Two tweets from the Department for Exiting the European Union (DExEU) seem designed to show how bright our trading future will be outside EU. They actually show how bright it is inside the EU.
The first says: “We have a long and successful history as a trading nation. We’ve seen steady growth in trade as a percentage of GDP in the post-war period.” The snag is that the share of trade barely rises until 1973 – when we joined the European Economic Community (now the EU). After that, as DExEU’s chart shows, trade really motored ahead. In other words, the EU has made the UK a more open economy.
The second tweet says: “The EU remains an important trading partner for the UK, but the importance of emerging markets has also been increasing over time.” Here’s DExEU’s graph, appropriately annotated:
Of the 20 fastest growing export destinations, five (Luxembourg, Croatia, Estonia, Malta and Bulgaria) are EU member states. One (Liechtenstein) is in the single market. Serbia and Montenegro does not exist anymore, but its successors have signed association agreements with the EU. So has Albania.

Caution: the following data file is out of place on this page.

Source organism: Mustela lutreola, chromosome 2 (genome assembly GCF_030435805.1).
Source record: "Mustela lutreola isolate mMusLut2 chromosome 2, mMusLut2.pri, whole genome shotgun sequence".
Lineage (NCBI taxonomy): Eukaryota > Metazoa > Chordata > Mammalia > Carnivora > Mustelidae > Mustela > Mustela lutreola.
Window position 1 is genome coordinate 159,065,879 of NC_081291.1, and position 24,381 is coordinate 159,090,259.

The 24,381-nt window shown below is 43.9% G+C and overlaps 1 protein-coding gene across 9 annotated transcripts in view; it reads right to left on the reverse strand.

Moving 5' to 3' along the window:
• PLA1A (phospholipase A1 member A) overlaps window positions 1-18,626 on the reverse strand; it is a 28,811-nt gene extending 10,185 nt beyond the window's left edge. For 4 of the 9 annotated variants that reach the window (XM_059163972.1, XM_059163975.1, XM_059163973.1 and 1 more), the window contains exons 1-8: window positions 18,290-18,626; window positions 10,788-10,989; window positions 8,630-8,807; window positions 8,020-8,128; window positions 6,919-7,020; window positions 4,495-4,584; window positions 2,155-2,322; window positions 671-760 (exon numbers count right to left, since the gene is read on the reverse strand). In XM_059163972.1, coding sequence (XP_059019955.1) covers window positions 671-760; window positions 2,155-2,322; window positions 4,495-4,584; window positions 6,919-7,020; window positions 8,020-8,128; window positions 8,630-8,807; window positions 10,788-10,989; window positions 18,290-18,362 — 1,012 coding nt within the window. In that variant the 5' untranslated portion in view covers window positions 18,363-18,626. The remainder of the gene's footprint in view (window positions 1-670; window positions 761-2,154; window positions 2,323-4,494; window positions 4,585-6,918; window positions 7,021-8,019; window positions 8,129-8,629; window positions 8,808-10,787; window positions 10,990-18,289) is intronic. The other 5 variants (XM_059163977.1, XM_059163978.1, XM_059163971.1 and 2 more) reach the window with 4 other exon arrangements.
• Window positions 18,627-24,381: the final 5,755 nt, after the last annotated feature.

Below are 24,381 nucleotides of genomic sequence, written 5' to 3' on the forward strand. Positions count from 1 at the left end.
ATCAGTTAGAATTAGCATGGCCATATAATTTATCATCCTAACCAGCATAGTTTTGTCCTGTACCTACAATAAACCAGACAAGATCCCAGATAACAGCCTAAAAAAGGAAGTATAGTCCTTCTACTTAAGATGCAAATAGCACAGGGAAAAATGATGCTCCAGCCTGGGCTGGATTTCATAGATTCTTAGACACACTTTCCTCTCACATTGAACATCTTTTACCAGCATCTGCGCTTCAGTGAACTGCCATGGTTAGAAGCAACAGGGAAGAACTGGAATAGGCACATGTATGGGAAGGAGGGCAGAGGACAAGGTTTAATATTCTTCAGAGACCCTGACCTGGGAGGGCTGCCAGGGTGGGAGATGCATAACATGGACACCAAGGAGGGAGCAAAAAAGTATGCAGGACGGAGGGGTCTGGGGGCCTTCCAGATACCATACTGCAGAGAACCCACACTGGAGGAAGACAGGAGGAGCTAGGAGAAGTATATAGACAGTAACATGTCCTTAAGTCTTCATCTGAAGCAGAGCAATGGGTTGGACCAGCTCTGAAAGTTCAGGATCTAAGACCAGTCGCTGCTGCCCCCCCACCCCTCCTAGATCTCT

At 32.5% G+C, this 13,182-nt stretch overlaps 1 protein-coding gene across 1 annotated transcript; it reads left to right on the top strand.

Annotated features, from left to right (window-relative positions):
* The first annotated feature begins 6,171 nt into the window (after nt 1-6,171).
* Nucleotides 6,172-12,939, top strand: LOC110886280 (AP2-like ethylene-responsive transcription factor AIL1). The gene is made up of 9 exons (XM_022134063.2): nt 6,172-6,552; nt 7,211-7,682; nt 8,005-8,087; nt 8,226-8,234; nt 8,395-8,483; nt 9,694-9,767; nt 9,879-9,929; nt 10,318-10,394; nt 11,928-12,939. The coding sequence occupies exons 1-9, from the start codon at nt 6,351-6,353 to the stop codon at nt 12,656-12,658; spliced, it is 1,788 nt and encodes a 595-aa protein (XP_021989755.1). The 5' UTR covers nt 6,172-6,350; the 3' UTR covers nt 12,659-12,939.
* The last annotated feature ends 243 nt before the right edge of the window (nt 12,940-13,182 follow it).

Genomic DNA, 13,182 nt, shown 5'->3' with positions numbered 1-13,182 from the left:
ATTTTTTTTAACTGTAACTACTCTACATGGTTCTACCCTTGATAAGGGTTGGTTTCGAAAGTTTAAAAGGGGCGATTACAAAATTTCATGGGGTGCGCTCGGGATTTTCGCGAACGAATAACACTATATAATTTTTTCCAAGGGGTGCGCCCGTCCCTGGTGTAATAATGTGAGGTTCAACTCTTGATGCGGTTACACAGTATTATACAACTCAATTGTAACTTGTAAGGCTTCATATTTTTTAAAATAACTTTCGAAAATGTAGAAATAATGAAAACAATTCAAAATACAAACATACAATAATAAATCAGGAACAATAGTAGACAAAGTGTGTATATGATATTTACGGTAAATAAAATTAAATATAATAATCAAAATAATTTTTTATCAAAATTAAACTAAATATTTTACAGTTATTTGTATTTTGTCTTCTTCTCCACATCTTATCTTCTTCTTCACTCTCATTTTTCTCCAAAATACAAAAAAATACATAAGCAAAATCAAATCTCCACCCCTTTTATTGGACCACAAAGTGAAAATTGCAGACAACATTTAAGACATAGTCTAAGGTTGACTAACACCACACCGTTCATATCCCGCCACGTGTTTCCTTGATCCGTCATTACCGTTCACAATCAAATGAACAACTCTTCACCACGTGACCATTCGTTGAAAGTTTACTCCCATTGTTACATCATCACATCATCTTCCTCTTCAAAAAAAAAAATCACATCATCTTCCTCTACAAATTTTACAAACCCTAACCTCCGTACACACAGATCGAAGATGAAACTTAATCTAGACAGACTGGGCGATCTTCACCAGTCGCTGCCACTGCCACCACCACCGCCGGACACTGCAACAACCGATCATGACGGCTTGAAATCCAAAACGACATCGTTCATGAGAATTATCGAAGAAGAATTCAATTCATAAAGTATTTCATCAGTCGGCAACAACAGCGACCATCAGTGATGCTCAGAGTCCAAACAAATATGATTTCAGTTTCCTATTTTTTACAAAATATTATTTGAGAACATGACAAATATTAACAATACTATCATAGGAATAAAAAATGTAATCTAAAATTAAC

Chile, Morocco, South Korea, Mexico, Switzerland and Colombia all have trade agreements with the EU. Talks with Thailand were at an advanced stage, but will not continue until it elects a democratic government.
Of the remaining five, Brazil and Uruguay are part of a South American free trade bloc which is arranging a free trade area with the EU; talks between the EU and China on liberalising investment are underway; and negotiations with India are ongoing. That leaves Russia, which is on the West’s collective naughty steppes. Unless DExEU is suggesting we woo Vladimir Putin, its tweets show that the EU has done remarkably well in favouring British trade interests.
Edited by Hugo Dixon